Recently I was listening to Improving Doctor-Patient Communication In A Digital World on NPR’s Diane Rehm Show. There was an opening discussion about the challenges of health care literacy and communicating health care information – and a more specific discussion about how to use technology to improve communication. The discussion included a live call in-session and the callers were a predictably mixed bag – a man who tried his health care provider’s portal and gave up because it was so hard to use; a consumer complaining about the time it took to get test results from his provider organization and wanted them sent by email; a consumer who didn’t want to be compelled to get information unless it was out of the mouth of his primary care physician; a woman who spent the day consulting with her pediatrician by email about her sick child; and a self-described millennial who loved the new U.S. Department of Veterans Affairs texting program.
The call-in session brought some comments from the panel about whether or not digital communication would actually become the dominant mode of communication – and some of the challenges. One of the panelists, Robert Wachter, MD, professor at the UCSF School of Medicine and author of The Digital Doctor: Hope, Hype, and Harm at the Dawn of Medicine’s Computer Age, made a statement that caught my attention – “Millennials are not going to accept the idea that they are going to take a day off of work to go and drive and park and see the doctor for a 12-minute visit when they could have got that at home.”
Which made me think, over time, will “good, cheap, and easy” really win the day in health and human service delivery models? And how close is the field to having options that allow consumers to “opt” for good, cheap, and easy? We have lots of examples of this version of consumer sovereignty winning the day in other fields (see Strategy Lessons From Walmart Vs. Amazon and Another Look At Consumer Sovereignty). But can making “using the health care field good, cheap and easy” actually move the market? I think the answer is “yes” and we are closer than we think to having robust options for consumers that could start to shift market share.
For example, there is the new mHealth consultation pilot that the Cleveland Clinic launched last summer – see Cleveland Clinic Goes Virtual With mHealth Consultation Pilot. As you may recall, the Cleveland Clinic made moves in 2014 to “set the standard” for customer service by guaranteeing that anyone could get an appointment for any specialty, in the same day (see How Far Are You Willing To Go To Improve Consumer Satisfaction? or watch their advertisement on YouTube, Cleveland Clinic Same-day Appointment). In their newest move, they are shortening the time to access even more through a partnership with telemedicine company, American Well – and providing consumers with a virtual consultation within minutes. Called MyCare Online, the app-enabled service costs $49 per consultation through a mobile device (to check this out, go to https://clevelandclinicmycareonline.org).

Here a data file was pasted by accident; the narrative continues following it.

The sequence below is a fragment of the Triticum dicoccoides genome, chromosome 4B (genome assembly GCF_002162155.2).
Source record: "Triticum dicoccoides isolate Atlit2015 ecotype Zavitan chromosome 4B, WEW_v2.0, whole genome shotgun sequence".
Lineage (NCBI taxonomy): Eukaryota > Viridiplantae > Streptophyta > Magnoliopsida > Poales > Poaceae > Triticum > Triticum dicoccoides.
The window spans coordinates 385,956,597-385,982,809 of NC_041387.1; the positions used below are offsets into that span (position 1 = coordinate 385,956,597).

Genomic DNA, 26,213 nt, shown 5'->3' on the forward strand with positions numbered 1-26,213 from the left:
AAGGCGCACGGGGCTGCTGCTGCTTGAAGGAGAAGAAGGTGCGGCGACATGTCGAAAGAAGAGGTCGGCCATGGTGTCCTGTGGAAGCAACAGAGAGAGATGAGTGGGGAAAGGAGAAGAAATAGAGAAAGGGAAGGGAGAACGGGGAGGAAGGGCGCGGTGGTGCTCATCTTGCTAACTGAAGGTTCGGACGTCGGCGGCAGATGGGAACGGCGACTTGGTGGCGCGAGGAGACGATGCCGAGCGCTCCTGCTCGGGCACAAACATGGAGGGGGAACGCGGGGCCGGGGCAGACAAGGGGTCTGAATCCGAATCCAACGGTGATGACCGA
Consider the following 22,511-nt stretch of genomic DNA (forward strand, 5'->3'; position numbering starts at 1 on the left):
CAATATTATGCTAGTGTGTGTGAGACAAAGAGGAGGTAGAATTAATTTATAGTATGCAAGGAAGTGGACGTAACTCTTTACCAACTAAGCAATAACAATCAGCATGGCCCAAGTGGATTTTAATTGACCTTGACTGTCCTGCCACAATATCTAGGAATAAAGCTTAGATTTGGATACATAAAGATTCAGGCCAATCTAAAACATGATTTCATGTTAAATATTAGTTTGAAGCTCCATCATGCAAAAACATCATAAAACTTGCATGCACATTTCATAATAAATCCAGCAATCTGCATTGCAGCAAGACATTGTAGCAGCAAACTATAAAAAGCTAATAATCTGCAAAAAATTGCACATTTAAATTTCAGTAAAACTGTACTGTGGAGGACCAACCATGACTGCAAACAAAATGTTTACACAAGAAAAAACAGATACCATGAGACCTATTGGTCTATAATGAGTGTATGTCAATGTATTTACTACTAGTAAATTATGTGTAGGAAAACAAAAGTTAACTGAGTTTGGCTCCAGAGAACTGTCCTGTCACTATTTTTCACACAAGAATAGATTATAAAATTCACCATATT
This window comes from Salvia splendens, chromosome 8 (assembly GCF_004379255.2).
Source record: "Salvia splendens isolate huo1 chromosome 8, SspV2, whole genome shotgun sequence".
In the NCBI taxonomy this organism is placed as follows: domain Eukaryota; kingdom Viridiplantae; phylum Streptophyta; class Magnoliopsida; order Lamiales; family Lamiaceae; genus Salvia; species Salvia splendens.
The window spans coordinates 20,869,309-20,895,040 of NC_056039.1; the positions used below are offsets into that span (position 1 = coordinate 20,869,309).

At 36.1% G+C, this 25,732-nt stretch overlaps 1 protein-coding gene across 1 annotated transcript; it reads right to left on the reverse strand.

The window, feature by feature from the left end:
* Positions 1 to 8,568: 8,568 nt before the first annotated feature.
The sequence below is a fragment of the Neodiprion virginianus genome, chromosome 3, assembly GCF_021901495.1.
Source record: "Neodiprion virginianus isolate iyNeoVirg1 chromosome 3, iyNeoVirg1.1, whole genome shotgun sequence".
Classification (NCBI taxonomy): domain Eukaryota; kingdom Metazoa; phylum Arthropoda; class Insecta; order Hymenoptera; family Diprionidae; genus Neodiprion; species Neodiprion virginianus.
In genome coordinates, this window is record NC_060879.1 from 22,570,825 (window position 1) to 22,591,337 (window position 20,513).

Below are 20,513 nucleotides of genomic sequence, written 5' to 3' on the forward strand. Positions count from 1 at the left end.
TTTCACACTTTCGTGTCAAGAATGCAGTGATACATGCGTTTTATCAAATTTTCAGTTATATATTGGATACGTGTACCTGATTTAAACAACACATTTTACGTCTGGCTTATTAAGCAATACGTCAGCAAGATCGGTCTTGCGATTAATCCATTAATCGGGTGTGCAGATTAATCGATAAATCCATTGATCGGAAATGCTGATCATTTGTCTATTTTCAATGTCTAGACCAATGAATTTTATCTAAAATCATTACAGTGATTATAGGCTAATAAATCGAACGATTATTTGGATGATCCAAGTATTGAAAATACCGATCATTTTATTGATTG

And Cleveland Clinic is not alone in pushing the boundaries on good, cheap, and easy. On the provider side of the health system equation, there are lots of new options emerging for consumers to get convenient virtual services:
- Walgreen Expands Telehealth Services To 25 States
- CVS Health To Expand Telemedicine Services
- Ohio Debuts Telehealth Stations From Rite Aid & HealthSpot
- MyTelemedicine.com To Deliver Virtual House Calls Via Phone & Video
- UPMC Offering ‘AnywhereCare’ Telemedicine Service Across Pennsylvania
And, there are payers recognizing the potential for increased consumer engagement and reduced cost:
- WellCare, Georgia Telehealth Partnership Open School-Based Health Centers
- American Well Provides Online Doctor Visits Through Blue Cross & Blue Shield Health Plans To Over Half The U.S.
- Humana & AMC Health Activate Post-Discharge Telehealth Program
- UnitedHealthcare Expanding Telemedicine Reach To 20 Million Members
- LifeWise Health Plan To Partner With Teladoc, Will Cover Telemedicine Visits
So what are the implications of a possible skew of consumer market share to the “convenient”? For payers, offering consumer convenience is important for consumer retention, consumer engagement, and reduced costs. They need to change payment policies for tech-enabled services and develop networks of professionals offering services online.
For executives of provider organizations and professionals, providing “convenience” the strategic implications and operational challenges are greater. The strategic issues are two-fold – losing consumer revenue to organizations that offer “easier” access to services and missing the cost advantage of tech-enabled services under performance-based reimbursement. To offer “on demand” services will involve reengineering their workflow from the initial consumer contact to the ongoing care for and communication with current consumers. This is a change that will affect scheduling, technology, and finances – and even more, the working lives of health care professionals.
These issues brought to mind the comments of David C. Mohr, Ph.D., Director, Center for Behavioral Intervention Technologies (CBIT) and Professor, Preventive Medicine, Northwestern University, in his 2015 OPEN MINDS Technology & Informatics Institute keynote address, 165,000 Health Care Apps & Counting: What We’ve Learned & Where We’re Going With Digital Mental Health. He said that to make digital health care technologies work, health care organizations and their professional teams need to communicate with consumers – when consumers want, how consumers want, and on the platform of the consumers’ choosing. That is a tall order for the health and human service field – but one that is likely to define success with both consumer engagement and consumer preference.